Nathaniel Vincent

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Nathaniel Vincent (c.1639?–1697) was an English nonconformist minister, ejected in 1662 and several times imprisoned.


He was probably born in Cornwall about 1639, son of John Vincent (1591–1646), who was nominated by the committee of the Westminster Assembly to the rectory of Sedgefield, Durham. Nathaniel, the third son, entered Oxford University as a chorister on 18 October 1648, aged 10. He matriculated from Corpus Christi College on 28 March 1655, graduated B.A. from Christ Church, Oxford on 13 March 1656, M.A. on 11 June 1657, and was chosen chaplain of Corpus Christi College. He was appointed by Oliver Cromwell one of the first fellows of his Durham University, but never resided there.

At twenty he was preaching at Pulborough, Sussex, and at twenty-one was ordained and presented to the rectory of Langley Marish, Buckinghamshire. He was ejected in 1662, after which he lived three years as chaplain to Sir Henry and Lady Blount at Tyttenhanger House, Hertfordshire. About 1666 Vincent went to London. There his preaching at once attracted attention, and a meeting-house was built for him in Farthing Alley, Southwark, where he gathered a congregation. In spite of fines and rough handling by soldiers sent to drag him from his pulpit, he continued preaching. In July 1670, soon after his marriage, he was confined in the Marshalsea prison. He was removed to the Gatehouse, Westminster, on 22 August. He remained six months in prison. In 1682 he was again arrested, brought before magistrates at Dorking, and sentenced to three years' imprisonment, after which he was to be banished the country. A flaw in the indictment meant after the section expenditure of £200. Vincent was released, but weakened by illness. He was again arrested in February 1686, this time on a charge of being concerned in Monmouth's rebellion. Some of his books were written in prison.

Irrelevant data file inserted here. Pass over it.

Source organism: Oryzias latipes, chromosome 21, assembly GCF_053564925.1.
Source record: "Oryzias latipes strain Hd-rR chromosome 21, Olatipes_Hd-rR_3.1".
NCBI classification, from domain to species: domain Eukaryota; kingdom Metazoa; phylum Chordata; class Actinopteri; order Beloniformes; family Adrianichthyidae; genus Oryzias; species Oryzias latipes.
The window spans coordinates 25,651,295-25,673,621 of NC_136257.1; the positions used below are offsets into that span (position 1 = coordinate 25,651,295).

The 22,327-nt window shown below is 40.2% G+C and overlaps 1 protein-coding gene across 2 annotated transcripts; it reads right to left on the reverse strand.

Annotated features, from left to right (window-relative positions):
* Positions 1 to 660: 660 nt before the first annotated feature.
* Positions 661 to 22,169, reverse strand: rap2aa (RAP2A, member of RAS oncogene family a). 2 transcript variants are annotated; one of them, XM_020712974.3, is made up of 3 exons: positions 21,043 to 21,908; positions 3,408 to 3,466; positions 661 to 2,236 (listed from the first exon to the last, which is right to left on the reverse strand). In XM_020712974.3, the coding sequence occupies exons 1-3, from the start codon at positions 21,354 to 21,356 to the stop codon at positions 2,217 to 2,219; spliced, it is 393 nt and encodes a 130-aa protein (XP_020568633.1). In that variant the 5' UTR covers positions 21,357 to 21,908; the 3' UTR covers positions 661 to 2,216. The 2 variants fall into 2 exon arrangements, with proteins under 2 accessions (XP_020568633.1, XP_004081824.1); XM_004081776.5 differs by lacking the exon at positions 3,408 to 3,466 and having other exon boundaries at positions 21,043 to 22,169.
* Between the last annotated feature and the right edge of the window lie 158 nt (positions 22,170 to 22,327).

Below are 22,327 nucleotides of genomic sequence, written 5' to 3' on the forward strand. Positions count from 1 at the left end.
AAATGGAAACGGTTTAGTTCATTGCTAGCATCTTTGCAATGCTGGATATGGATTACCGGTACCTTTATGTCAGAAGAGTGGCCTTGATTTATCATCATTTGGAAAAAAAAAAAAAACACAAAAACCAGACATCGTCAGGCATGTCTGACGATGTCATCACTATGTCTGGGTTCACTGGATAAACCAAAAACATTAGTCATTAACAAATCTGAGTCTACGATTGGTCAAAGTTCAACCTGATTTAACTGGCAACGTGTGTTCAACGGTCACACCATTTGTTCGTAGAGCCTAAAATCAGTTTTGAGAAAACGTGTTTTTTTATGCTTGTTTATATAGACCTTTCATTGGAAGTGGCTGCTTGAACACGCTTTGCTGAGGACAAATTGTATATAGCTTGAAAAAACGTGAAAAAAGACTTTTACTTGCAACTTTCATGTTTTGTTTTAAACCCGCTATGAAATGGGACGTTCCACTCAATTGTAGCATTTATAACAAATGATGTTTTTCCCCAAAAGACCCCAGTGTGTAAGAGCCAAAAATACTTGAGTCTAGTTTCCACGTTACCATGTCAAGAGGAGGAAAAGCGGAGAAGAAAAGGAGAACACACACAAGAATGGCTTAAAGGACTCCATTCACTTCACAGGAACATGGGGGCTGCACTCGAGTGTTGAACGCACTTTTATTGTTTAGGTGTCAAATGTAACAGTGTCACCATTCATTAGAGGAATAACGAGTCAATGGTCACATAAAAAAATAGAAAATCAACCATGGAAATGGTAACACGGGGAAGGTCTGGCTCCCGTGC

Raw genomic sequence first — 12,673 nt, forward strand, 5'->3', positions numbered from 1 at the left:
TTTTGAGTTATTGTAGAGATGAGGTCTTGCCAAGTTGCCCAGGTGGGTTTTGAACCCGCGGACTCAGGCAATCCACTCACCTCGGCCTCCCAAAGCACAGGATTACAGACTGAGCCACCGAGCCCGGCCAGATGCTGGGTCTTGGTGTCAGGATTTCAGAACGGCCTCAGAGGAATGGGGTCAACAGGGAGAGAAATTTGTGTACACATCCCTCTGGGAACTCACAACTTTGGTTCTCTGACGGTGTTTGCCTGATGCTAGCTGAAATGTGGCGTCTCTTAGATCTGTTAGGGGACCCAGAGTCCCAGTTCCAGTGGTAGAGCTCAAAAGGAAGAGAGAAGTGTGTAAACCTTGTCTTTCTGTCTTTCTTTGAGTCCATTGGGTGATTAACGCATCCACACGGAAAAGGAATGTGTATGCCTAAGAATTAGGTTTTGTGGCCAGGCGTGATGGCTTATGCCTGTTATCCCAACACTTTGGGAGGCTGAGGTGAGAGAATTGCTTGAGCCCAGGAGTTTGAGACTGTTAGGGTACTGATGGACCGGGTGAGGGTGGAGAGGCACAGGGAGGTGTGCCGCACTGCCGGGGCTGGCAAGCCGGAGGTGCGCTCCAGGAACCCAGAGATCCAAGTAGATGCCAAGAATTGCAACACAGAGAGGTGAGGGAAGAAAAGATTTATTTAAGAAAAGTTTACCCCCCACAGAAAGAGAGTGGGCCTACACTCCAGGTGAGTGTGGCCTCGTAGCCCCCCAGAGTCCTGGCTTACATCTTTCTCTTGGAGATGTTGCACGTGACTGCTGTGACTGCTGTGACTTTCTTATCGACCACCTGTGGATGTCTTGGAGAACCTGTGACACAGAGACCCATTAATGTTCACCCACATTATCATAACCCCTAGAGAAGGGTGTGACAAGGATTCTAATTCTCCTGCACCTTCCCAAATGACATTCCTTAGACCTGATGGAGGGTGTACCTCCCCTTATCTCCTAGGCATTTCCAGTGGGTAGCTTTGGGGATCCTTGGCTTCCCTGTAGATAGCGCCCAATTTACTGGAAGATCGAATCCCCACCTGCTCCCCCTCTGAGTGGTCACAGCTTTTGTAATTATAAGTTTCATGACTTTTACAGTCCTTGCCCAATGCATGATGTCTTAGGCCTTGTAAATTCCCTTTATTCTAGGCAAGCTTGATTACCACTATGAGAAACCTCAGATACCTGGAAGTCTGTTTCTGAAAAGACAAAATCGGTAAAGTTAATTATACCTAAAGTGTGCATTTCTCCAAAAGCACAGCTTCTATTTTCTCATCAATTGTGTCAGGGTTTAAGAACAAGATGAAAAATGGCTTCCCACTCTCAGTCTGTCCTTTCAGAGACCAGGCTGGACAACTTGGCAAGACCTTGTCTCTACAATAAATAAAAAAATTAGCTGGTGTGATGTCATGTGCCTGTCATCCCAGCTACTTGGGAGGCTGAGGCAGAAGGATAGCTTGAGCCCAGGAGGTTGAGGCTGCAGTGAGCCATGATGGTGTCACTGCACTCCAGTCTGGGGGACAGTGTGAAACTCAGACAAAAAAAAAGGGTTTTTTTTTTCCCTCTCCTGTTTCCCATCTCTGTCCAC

Vincent died suddenly on 22 June 1697, in the fifty-ninth year of his age. He was buried at Bunhill Fields. His funeral sermon was preached by Nathaniel Taylor. His wife Anna and six children were living in 1682. A daughter Anna married, on 4 December 1695, Dennis Herbert, jun., of London.


He wrote:

  • 'The Conversion of a Sinner Explained and Applied,' London, 1669; with which was published 'The Day of Grace' (same date).
  • 'A Covert from the Storm,' London, 1671, (written in prison).
  • 'The Spirit of Prayer,' London, 1674; republished, 1677; 5th edit. 1699; other edits. Saffron Walden, ed. J. H. Hopkins, 1815, London, 1825.
  • 'A Heaven or Hell upon Earth,' London, 1676.
  • 'The Little Child's Catechism, whereunto is added several Short Histories,' 1681.
  • 'The True Touchstone,' London, 1681.
  • 'The More Excellent Way,' London, 1684.
  • 'A Warning given to secure Sinners,' London, 1688.
  • 'The Principles of the Doctrine of Christ: a Catechism,' London, 1691.
  • 'A Present for such as have been Sick' (sermons preached after his recovery from sickness), London, 1693.
  • 'The Cure of Distractions in attending upon God.'
  • 'The Love of the World cured.'
  • 'Worthy Walking.' (The dates of the last three do not appear.)

Sermons by Vincent are in Samuel Annesley's Continuation of Morning Exercises, London, 1683, and in his Casuistical Morning Exercises, London, 1690; reprinted in vols. iv., v., and vi. of Nichols's edition, London, 1814-5. Vincent was much in request for preaching funeral sermons; five or six were printed in quarto. He edited the Morning Exercise against Popery (London, 1675), twenty-five sermons preached in his pulpit at Southwark by visiting divines.


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